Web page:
The Bookworm: The Cheater
The Cheater, by R.L. Stine. 152 pages. Pocket Books. April 1993.
“The way I see it,” he said, moving in close to her, his lips almost brushing her ear. “I’ve got something you want—and you’ve got something I want.” (p. 9)
The latest installment of my Fear Street re-reads represents the last non-trilogy book in my original collection: The Cheater. (As I noted previously, the one remaining book in my original collection is the second book of a trilogy, so I will read that after I have read its predecessor.)
What naturally comes to mind when reading the title and studying The Cheater’s cover? One, I assume, would think The Cheater tells the story of a young woman who cheats on her boyfriend, or whose boyfriend cheats on her. Instead, the book is about Carter Phillips cheating on a math test.
Well, technically Carter does not cheat on the test. Needing to score 700 or better on an ACT-like math test to get into Princeton and appease her farther, Carter asks Adam Messner take the test for her. All he asks for in return is one date. Even though she is already dating Dan, Carter does not see any harm in just one date. She agrees, Adam takes the test, and they go out. Carter assumes that’s the end of it, but Adam has other plans. After inviting himself to Carter’s country club for a tennis match, Adam says he will pick her up again. “[I]f I were you, Carter, I’d want to keep me happy. Know what I mean? (p. 32).”
Carter is then sucked into a vortex of blackmail. She breaks dates with her boyfriend to appease Adam, and even convinces her friend to tag along on what becomes a disastrous double date. Adam then begins asking for money. If she does not do what Adam says, Carter knows he will tell her father, a respected judge in Shadyside, that he took the test for her. She reluctantly pawns much of her jewelry, including expensive diamond earrings her father gives her when they learn she (Adam) scored 730 on the test. In order to cover her tracks and maintain her secret, she lies to her boyfriend, best friend, and her parents, digging herself deeper and deeper with every fib. Eventually, Adam’s demands become too much and Carter begins to think the only way out is to kill him.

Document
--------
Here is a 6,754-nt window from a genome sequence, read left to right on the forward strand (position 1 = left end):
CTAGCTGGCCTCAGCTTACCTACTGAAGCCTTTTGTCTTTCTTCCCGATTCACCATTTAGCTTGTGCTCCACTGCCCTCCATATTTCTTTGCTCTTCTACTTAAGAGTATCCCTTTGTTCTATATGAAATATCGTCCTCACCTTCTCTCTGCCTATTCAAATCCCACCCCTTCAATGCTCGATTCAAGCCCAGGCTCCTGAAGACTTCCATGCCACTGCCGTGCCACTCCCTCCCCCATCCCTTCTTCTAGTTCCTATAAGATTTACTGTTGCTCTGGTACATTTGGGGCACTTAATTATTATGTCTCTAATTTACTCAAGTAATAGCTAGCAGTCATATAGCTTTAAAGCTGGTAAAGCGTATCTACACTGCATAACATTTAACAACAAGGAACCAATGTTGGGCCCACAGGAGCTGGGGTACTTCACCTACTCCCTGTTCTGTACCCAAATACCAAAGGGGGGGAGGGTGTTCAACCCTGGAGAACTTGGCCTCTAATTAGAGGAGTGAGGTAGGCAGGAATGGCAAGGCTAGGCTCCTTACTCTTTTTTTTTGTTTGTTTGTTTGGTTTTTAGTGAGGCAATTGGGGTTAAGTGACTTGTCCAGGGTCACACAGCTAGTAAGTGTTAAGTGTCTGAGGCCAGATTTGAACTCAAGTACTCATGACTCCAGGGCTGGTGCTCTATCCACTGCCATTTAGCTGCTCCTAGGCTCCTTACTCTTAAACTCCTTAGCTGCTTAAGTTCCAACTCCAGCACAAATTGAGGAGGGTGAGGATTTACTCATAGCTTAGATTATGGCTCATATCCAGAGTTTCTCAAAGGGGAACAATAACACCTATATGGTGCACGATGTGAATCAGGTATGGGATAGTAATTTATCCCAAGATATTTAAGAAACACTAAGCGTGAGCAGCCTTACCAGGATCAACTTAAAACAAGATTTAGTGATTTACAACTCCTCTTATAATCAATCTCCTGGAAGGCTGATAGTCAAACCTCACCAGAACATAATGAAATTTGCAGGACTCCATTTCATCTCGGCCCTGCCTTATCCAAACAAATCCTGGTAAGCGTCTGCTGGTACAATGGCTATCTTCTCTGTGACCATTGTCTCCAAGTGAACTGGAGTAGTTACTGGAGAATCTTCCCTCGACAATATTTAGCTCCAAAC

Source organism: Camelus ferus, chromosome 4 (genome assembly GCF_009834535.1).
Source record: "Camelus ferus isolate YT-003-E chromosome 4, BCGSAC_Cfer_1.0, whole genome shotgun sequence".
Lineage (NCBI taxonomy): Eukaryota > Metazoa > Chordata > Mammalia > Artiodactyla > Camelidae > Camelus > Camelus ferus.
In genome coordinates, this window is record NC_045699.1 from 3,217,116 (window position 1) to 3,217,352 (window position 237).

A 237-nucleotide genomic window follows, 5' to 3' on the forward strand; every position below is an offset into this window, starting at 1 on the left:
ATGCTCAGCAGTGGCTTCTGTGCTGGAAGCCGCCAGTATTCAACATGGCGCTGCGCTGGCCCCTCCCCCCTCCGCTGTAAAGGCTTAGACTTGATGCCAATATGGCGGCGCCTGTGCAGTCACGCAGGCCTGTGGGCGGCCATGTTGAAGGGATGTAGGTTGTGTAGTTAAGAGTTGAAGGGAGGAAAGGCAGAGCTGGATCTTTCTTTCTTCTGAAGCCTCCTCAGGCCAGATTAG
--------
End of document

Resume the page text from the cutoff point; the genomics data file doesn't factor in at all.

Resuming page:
Carter’s boyfriend, Dan, who is described as rational, honest, and straight, figures out Adam took the test for Carter and is now blackmailing her. Carter confesses and Dan is furious. He wants her to stop giving Adam money. But Carter decides to give one last payment to Adam. After visiting Adam’s house and supposedly giving him the money (Stine conveniently skips over that scene), the police inform Carter and Dan that Adam was murdered.
Who did it? I won’t say, but, after the murderer confesses, Judge Phillips weighs in to say, “I think we can make a pretty good case that Adam’s death with accidental, or at least that ___ acted in self-defense.” The judge, of course, also finds Adam’s killer a good lawyer. At the end, The Cheater offers the impression that Carter’s problems have been or will be resolved and her life will return to normal.
Oh, how convenient for her. Also convenient is the fact Adam is dead and nobody really cares at the end. Sure, I suppose he was a dick since he broke the original agreement and then blackmailed Carter. But he—a working class tough kid with brains—took a test for her—a rich girl unable to get into Princeton on her own—and ended up getting killed. Carter worried a lot about having ruined her life, but she ends up ending Adam’s. (Adam, of course, did not have to take the test. Or try to blackmail her.) When considered though that lens, The Cheater imparts a cynical socioeconomic worldview: the rich do what they want to get what they want and make the poor suffer the repercussions.
Conveniences aside (including the fact nobody at the test site checked IDs), I felt The Cheater realistically dealt with a serious issue for teenagers. Though very few go to the extreme Carter did, many teens are burdened by the pressures of doing well on assessment tests, making parents or guardians proud, and getting into the college of their dreams. The pressure Carter perceived was palpable, as were the guilt that weighed down on her and her fear of getting caught. I could empathize; the sickening dread I felt when I had something bad to tell my parents came bubbling to the surface at certain points in the book. In that sense, it is a book that many people can identify with.